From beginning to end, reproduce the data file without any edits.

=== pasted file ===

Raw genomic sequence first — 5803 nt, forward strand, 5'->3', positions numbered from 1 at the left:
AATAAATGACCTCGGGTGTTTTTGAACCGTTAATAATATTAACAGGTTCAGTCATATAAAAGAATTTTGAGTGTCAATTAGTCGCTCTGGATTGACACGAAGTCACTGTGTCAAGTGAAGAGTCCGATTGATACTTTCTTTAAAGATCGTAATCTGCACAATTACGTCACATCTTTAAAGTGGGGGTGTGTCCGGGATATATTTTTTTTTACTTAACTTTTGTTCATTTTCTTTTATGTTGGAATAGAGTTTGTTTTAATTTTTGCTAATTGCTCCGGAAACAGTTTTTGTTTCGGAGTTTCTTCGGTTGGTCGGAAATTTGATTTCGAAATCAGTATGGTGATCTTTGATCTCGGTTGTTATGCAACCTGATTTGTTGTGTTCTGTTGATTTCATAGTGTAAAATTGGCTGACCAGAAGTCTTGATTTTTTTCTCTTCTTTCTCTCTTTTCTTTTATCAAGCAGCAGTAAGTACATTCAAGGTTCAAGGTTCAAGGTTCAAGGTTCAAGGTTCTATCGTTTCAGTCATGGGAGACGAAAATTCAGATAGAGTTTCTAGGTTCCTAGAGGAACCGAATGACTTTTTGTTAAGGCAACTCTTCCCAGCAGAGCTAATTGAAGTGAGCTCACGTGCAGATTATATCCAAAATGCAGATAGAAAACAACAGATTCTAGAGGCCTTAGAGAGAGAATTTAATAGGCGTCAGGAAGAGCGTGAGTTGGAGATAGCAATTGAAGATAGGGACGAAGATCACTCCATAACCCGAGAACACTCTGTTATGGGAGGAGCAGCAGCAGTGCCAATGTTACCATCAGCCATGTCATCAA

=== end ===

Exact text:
Raw genomic sequence first — 5803 nt, forward strand, 5'->3', positions numbered from 1 at the left:
AATAAATGACCTCGGGTGTTTTTGAACCGTTAATAATATTAACAGGTTCAGTCATATAAAAGAATTTTGAGTGTCAATTAGTCGCTCTGGATTGACACGAAGTCACTGTGTCAAGTGAAGAGTCCGATTGATACTTTCTTTAAAGATCGTAATCTGCACAATTACGTCACATCTTTAAAGTGGGGGTGTGTCCGGGATATATTTTTTTTTACTTAACTTTTGTTCATTTTCTTTTATGTTGGAATAGAGTTTGTTTTAATTTTTGCTAATTGCTCCGGAAACAGTTTTTGTTTCGGAGTTTCTTCGGTTGGTCGGAAATTTGATTTCGAAATCAGTATGGTGATCTTTGATCTCGGTTGTTATGCAACCTGATTTGTTGTGTTCTGTTGATTTCATAGTGTAAAATTGGCTGACCAGAAGTCTTGATTTTTTTCTCTTCTTTCTCTCTTTTCTTTTATCAAGCAGCAGTAAGTACATTCAAGGTTCAAGGTTCAAGGTTCAAGGTTCAAGGTTCTATCGTTTCAGTCATGGGAGACGAAAATTCAGATAGAGTTTCTAGGTTCCTAGAGGAACCGAATGACTTTTTGTTAAGGCAACTCTTCCCAGCAGAGCTAATTGAAGTGAGCTCACGTGCAGATTATATCCAAAATGCAGATAGAAAACAACAGATTCTAGAGGCCTTAGAGAGAGAATTTAATAGGCGTCAGGAAGAGCGTGAGTTGGAGATAGCAATTGAAGATAGGGACGAAGATCACTCCATAACCCGAGAACACTCTGTTATGGGAGGAGCAGCAGCAGTGCCAATGTTACCATCAGCCATGTCATCAA